In this section, conclusion will be made. Research objectives outlined earlier in Chapter 1 will be discussed in light of the research findings and literature review presented earlier. Referring to Chapter 1, two research objectives can are formulated as follow: (a) to review the relevant theories and literatures related to multifactor equity pricing model; and (b) to test the validity of Fama and French three factor model in Kuala Lumpur Stock Exchange, Malaysia, i.e., to investigate if both firm size and book-to-market value ratio is indeed priced risk factors in Malaysia stock exchange. Both of the research objectives are fulfilled successfully in this dissertation. In the following section, discussion on the research objectives will be provided.
Research objective is about to review the relevant theories and literatures related to multifactor equity pricing model. A comprehensive literature review found that the concept of multifactor equity pricing model is initially originated from the introduction of Capital Asset Pricing Model (CAPM) – the modern finance theory that changed how the entire industry think about risk and return issues in financial market. However, despite the compellingly logical and rational the theory is, CAPM simply fail to explain the variation of stock returns around the world satisfactorily. Empirical testing on CAPM does not yield meaningful results, and beta as the risk measures has been receiving a great deal of critiques from both scholars and practitioners.
Multifactor equity pricing model is then derived and employed to further improve the theory of CAPM. Origination of multifactor equity pricing model comes from the realization that the poor empirical results of CAPM is primarily due to beta as the only single measure of risk, while the risks pertaining to financial market should be multi-dimensional. Since then, multifactor models are increasingly being studied and tested. Today, there are many popular and theoretically sound multifactor models available. However, one of the most famous multifactor models is the three factor model proposed by Fama and French (1992).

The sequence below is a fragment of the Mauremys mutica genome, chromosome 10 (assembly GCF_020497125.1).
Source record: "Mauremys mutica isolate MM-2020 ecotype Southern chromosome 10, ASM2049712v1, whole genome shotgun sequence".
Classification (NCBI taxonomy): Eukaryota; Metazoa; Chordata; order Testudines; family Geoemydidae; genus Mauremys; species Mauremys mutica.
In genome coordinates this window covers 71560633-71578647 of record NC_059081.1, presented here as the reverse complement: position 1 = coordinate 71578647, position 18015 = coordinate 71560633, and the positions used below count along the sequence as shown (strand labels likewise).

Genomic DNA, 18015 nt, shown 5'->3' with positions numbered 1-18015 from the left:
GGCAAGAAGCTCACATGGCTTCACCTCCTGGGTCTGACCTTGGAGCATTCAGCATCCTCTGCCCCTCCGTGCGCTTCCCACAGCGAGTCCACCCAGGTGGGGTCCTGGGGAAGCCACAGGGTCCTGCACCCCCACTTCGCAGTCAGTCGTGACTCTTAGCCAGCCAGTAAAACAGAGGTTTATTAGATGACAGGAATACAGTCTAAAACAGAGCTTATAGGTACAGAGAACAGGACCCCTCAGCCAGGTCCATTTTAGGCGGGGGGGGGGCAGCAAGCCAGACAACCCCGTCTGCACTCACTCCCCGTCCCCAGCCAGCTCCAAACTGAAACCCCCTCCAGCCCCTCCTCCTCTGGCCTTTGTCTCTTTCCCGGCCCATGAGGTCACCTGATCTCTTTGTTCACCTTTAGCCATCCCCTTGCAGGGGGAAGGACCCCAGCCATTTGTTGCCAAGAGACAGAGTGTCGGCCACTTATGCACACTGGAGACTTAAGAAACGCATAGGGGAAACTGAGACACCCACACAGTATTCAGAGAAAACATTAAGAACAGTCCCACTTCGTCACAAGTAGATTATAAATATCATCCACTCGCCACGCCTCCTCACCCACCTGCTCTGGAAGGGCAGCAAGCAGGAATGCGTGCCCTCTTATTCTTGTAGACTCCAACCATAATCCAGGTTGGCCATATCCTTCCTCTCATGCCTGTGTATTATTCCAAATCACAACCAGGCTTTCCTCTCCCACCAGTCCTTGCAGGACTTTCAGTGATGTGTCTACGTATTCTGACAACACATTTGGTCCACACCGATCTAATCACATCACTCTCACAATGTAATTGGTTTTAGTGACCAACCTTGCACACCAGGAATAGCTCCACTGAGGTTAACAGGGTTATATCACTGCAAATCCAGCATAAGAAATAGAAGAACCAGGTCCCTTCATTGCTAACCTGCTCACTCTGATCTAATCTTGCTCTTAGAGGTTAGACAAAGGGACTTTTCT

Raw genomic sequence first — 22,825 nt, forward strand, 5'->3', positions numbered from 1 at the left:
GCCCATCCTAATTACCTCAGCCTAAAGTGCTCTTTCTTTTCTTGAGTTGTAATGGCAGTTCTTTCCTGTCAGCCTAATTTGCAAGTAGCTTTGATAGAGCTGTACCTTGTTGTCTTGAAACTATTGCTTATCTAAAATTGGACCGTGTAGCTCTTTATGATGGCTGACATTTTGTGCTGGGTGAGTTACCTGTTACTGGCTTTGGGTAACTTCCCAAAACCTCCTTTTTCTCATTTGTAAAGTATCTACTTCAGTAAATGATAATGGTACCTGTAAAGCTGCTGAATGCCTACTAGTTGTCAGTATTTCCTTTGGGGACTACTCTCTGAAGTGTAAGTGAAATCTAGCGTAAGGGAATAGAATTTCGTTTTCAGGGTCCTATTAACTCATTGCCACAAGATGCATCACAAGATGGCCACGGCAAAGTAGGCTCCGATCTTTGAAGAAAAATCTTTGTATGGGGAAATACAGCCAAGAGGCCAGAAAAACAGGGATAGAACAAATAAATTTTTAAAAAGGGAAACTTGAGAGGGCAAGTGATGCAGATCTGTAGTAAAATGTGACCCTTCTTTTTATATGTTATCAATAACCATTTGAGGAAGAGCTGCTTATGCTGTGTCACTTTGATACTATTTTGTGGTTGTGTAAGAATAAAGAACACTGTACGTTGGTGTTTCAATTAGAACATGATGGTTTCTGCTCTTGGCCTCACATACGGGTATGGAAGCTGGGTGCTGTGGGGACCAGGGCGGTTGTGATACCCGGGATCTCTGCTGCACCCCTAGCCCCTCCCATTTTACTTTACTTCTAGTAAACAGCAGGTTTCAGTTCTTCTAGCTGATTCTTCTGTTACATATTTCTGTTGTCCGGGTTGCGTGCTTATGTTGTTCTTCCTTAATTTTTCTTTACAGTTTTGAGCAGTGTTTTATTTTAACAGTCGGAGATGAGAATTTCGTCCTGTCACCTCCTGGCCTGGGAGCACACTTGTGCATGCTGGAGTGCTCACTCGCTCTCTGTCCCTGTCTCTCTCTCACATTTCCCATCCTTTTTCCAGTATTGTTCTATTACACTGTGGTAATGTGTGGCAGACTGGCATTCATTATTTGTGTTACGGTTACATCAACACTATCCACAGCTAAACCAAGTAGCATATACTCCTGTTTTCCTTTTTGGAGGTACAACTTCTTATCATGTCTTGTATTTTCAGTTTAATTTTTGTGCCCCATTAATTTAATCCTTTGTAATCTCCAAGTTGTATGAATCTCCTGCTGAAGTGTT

Having comprehensive understandings on the development and backgrounds on multifactor equity pricing model, Fama and French three factors model is employed to test the cross sectional average stock returns in Kuala Lumpur Stock Exchange (KLSE) in Malaysia. Fama and French three factors model is selected due to its popularity. A lot of tests had been performed on the model in different countries around the world, but the empirical results available are not conclusive. For this reasons, Research Objectives 2 is necessary.
As lengthily articulated in Chapter 2, empirical evidences concerning Fama and French three factor model are not conclusive. Empirical evidences supporting Fama and French three factor model include: Javid (2008); Singh (2009); Hearn (2010); Naughton and Veeraraghavan (2005); Walid (2009); Dempsey (2010); Kassimatis (2008); and Simlai (2009). Then, researchers found mixed empirical evidences on Fama and French three factor model are Drew, Naughton and Veeraraghavan (2005) and Nartea, Ward & Djajadikerta (2009). Lastly, there are studies indicating that Fama and French three factor model has no explanatory power in explaining variation of stock returns in certain countries. Example of such studies include: Mirza & Afzal (2011); and Novak & Petr (2010).
In Research Objective 2, the primary goal is to test the validity of Fama and French three factor model in Kuala Lumpur Stock Exchange, Malaysia, i.e., to investigate if both firm size and book-to-market value ratio is indeed priced risk factors in Malaysia stock exchange. The findings are generally consistent with previous studies conducted by Hearn (2010); Walid (2009); Kassimatis (2008); Nartea, Ward & Djajadikerta (2009), Drew et. al. (2003); and Naughton & Veeraraghavan (2005). Firstly, it is found that the factor loading for risk factor (Rmt-Rft) is mixed. There is very little empirical evidences supporting that risk factor (Rmt-Rft) is capable of explaining the explained variable, namely (Rpt-Rft) for the six portfolios. This strongly suggests that the predictive power of beta fall miserably when risk factors such as SMBt, and HMLt are added into the regression analysis. Secondly, it is found that factor loading for risk factor SMBt are positive for all of the six portfolios; suggesting that Fama and French (1992) assertion that smaller firms are generally riskier is true, even in the Malaysian context. To further explain, it is witnessed from the descriptive statistics of average stocks returns of smaller sized firms tend to be more volatile; suggesting that these smaller firms are indeed are riskier investment options. For example, from year 2006 to 2010, the global economy is indeed entering into a recession and stock market plummeted. In such a situation, smaller sized firms are observed to suffer in greater magnitude, as business risks of the smaller firms tend to be greater during recessionary era.